In that text, however, it is "thoughts which arise in our hearts" which are to be tested for their qualities, each examined for its "origin and cause and author." We are to assay the metal, to discern whether it is genuine gold, or just a copper denarius covered over with gold. We are also to determine whether it bears the image of the right king, rather than an usurper. And, we are to test whether it carries the proper heft, or whether it is under weight.
Anselm transposes the metaphor metonymically from the thoughts of the person to the person him or herself, producing a somewhat new similitude. The three qualities of purity, weight, and bearing the proper mark are incorporated, but take on new meanings, which Anselm explores as he works out the analogy. One interesting difference is that in Cassian's trope, the pure coin is a gold one, not the copper denarius, while Anselm's pure coin is precisely that. A later chapter takes up and further develops the coin likeness, and so I include its translation here as well.
De Similitudinibus, Chapter 90. A similitude between a monk and a denariusAgain, we should see from something similar, what should be in a perfect monk. There are three things in any good denarius, that should be in any good monk. For indeed a good denarius should be of pure copper, weigh the right amount, and be marked by a legitimate mint. But if one of these should be lacking, it would not be able to serve as money. For, in order for it to serve as money, it has to have these three things together.
And, the monk also has to have these, in order to be deemed truly a monk. For indeed, his purity of metal is his obedience. For no impurity of disobedience, but only obedience should be in him. And, his right weight is the stability of his intention [propositi]. For he should not be easily wended away from that which he received, but persevere as stable to the end. His mint-mark is the monastic habit and the tonsure, in front and back, and similar things. For just as a denarius is distinguished by the mint-mark, which comes from a certain region, likewise the monk is distinguished by these things, which belong to a certain order.
But that monk who now is so old he cannot bend forward and backwards is alike to that denarius whose mint-mark great age has now effaced. But he who has not yet taken on the monk's habit and thus does not have the name of "monk," is alike to a blank coin not yet having a mint-mark, and for this reason cannot yet serve as money. Just as one who wishes to gather together a treasury loves this sort of blank coin just as much as one having a mint-mark, so God, who desires to lay all of up in the heavenly treasury, lays up just as much a person like this as he does a person who wears the monk's habit.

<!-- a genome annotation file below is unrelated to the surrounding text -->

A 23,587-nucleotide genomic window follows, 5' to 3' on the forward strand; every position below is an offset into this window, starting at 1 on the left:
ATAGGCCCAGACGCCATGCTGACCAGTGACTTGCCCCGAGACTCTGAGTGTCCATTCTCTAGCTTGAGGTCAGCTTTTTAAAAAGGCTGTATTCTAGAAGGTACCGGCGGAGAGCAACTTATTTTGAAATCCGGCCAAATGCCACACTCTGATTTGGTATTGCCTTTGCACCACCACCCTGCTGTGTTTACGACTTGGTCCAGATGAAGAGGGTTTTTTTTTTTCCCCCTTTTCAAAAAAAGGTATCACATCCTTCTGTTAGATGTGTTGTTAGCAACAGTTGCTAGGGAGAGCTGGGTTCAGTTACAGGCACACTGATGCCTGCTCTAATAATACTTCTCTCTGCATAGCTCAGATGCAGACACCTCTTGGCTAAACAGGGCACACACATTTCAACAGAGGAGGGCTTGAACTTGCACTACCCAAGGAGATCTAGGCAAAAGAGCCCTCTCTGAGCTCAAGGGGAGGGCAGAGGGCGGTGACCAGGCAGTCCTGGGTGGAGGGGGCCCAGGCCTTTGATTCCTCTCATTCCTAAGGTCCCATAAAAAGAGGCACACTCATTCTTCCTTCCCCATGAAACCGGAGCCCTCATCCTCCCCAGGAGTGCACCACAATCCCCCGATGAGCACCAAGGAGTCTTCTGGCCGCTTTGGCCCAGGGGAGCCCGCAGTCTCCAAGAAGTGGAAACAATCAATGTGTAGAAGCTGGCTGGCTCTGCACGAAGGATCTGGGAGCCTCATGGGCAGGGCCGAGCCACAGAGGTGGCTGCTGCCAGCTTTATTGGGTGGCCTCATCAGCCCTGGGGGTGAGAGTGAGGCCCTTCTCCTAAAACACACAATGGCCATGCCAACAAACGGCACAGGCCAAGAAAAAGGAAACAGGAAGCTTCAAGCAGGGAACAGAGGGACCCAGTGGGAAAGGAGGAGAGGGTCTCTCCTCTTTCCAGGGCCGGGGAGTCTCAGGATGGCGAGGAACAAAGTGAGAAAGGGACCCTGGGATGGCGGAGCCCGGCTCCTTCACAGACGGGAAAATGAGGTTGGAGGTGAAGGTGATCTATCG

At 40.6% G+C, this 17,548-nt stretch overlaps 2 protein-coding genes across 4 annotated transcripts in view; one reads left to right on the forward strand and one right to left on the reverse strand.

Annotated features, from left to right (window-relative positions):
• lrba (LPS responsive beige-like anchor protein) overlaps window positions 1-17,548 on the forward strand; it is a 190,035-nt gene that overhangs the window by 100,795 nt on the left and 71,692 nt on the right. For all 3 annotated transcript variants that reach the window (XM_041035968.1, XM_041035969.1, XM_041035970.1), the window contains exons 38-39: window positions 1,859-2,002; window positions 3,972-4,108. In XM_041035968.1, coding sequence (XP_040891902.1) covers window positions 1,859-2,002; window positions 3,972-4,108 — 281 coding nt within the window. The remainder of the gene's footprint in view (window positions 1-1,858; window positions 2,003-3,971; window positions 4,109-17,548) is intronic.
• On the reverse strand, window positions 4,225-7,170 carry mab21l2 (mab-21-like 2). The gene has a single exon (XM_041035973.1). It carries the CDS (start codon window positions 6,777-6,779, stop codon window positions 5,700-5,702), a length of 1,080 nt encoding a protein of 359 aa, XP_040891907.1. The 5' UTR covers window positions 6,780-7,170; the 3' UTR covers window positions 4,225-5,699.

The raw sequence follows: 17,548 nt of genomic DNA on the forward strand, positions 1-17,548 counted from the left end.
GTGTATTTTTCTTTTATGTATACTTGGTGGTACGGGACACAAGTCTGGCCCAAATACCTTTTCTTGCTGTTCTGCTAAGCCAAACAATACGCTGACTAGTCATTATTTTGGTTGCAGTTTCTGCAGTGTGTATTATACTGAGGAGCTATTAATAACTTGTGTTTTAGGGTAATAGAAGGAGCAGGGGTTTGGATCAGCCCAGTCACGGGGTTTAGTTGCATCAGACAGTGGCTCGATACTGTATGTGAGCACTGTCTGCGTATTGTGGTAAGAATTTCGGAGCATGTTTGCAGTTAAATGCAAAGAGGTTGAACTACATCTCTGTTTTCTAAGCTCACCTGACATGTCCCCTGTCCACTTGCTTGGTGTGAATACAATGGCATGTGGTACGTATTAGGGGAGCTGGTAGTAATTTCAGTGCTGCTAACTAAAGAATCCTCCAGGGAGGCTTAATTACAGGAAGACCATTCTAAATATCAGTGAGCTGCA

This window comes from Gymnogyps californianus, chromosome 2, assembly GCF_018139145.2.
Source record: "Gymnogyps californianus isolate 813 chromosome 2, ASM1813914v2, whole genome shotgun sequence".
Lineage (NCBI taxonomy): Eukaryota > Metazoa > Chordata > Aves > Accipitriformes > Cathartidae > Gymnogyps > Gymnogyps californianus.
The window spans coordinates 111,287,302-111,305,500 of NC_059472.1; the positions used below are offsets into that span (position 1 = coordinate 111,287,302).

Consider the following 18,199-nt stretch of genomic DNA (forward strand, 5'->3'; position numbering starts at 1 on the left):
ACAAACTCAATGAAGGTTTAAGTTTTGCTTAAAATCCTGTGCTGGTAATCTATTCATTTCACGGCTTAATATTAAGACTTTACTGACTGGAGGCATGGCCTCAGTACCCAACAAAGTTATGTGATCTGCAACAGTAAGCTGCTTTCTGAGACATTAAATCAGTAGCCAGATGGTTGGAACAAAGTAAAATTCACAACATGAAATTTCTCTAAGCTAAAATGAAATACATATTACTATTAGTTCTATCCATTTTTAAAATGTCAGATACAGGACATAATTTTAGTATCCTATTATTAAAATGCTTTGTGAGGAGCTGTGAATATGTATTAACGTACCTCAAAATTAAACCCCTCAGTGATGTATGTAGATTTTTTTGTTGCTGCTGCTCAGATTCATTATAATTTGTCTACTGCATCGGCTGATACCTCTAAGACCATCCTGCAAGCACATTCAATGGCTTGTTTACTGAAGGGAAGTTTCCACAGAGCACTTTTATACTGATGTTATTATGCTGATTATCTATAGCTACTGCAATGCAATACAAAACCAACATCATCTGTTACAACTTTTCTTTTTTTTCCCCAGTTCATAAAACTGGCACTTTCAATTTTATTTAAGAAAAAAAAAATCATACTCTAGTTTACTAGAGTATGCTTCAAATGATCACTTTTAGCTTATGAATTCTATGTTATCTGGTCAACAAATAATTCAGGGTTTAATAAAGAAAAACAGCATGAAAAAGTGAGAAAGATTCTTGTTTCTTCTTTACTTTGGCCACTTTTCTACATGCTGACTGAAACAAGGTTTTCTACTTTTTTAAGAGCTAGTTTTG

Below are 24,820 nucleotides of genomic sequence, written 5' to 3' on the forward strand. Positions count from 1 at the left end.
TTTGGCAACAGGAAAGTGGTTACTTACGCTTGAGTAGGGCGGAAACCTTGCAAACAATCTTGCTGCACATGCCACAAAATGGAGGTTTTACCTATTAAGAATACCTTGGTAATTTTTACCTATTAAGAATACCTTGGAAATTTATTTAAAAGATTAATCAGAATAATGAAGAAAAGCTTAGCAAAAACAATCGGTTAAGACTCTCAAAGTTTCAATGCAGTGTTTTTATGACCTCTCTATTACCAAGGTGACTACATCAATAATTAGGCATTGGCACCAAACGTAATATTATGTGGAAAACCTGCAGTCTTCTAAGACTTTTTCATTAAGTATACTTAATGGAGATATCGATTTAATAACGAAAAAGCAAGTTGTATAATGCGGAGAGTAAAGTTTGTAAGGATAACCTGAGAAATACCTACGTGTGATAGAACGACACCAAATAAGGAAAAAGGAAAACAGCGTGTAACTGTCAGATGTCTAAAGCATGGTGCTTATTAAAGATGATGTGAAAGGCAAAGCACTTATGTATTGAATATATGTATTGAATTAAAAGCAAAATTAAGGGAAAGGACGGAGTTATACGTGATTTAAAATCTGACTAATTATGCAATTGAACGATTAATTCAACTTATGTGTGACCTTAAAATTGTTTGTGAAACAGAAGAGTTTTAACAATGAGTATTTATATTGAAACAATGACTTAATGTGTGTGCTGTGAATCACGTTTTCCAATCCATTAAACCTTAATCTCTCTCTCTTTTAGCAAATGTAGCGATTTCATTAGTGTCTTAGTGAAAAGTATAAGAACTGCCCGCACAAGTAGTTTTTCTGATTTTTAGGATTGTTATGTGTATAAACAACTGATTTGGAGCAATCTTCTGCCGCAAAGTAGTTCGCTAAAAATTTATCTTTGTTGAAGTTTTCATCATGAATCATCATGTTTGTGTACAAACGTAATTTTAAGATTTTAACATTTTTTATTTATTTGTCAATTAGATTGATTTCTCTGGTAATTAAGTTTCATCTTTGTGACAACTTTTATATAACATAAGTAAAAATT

But if one should appear to wear the monk's habit, but [be] of impure copper, i.e. be disobedient, God will never lay him up in the heavenly treasury, just as he seeks to lay up no false denarius in his treasury. But if one should appear to be obedient, even if he sins because of some human weakness, nevertheless God will not reject him, if he straightaway repents. For a false denarius differs from an unusable [invalido] one, just as a false monk differs from a weak one. The unusable one has less weight than it should, but that which it does have is made of pure copper. The false one though, claims just as much as the good one to bear the mint-mark, but within it is hidden falsity with respect to copper. And likewise the false monk wears the same habit as the good one, but the falsity of disobedience is hidden within him.
The weak but obedient one, even though he should not lack such stability as not to fall, nevertheless retains purity of obedience. For indeed, he soon repents for having failed; what is given to him as precept, he does with pure obedience. The false monk, therefore, is rejected from the heavenly treasury, but the weak one is laid up there for his measure of effort. It is thus of no benefit for one to wear the exterior habit of a monk, if he does not strive to have the interior one.
95. A likeness between monasticism and fire.Indeed, a false denarius seems to be good for the most part. But, if it is put into the fire, right away it is proven to be false. And, for the most part in secular life, a person badly formed in their moral dispositions [male morigeratus] will seem to be of good moral dispositions. But if he is made a monk, and then afterwards reproached regularly for measured faults, soon enough he is proven not to be what he appeared. For he appeared to be humble and patient, but is soon discovered to be proud and impatient.
And if one were to impute this to his Rule [ordini], this would be as if a coin said to the fire: "You made me false." For it did not make him false, but rather showed what he was. And likewise then, the Rule did not make a person one badly comporting themselves in their moral dispositions, but rather openly showed that he was this way. Thus, let him not accuse the Rule, but himself, and let him change perverse moral dispositions into good ones. For unless he appears to be of good moral dispositions, the good things he does externally will count for very little.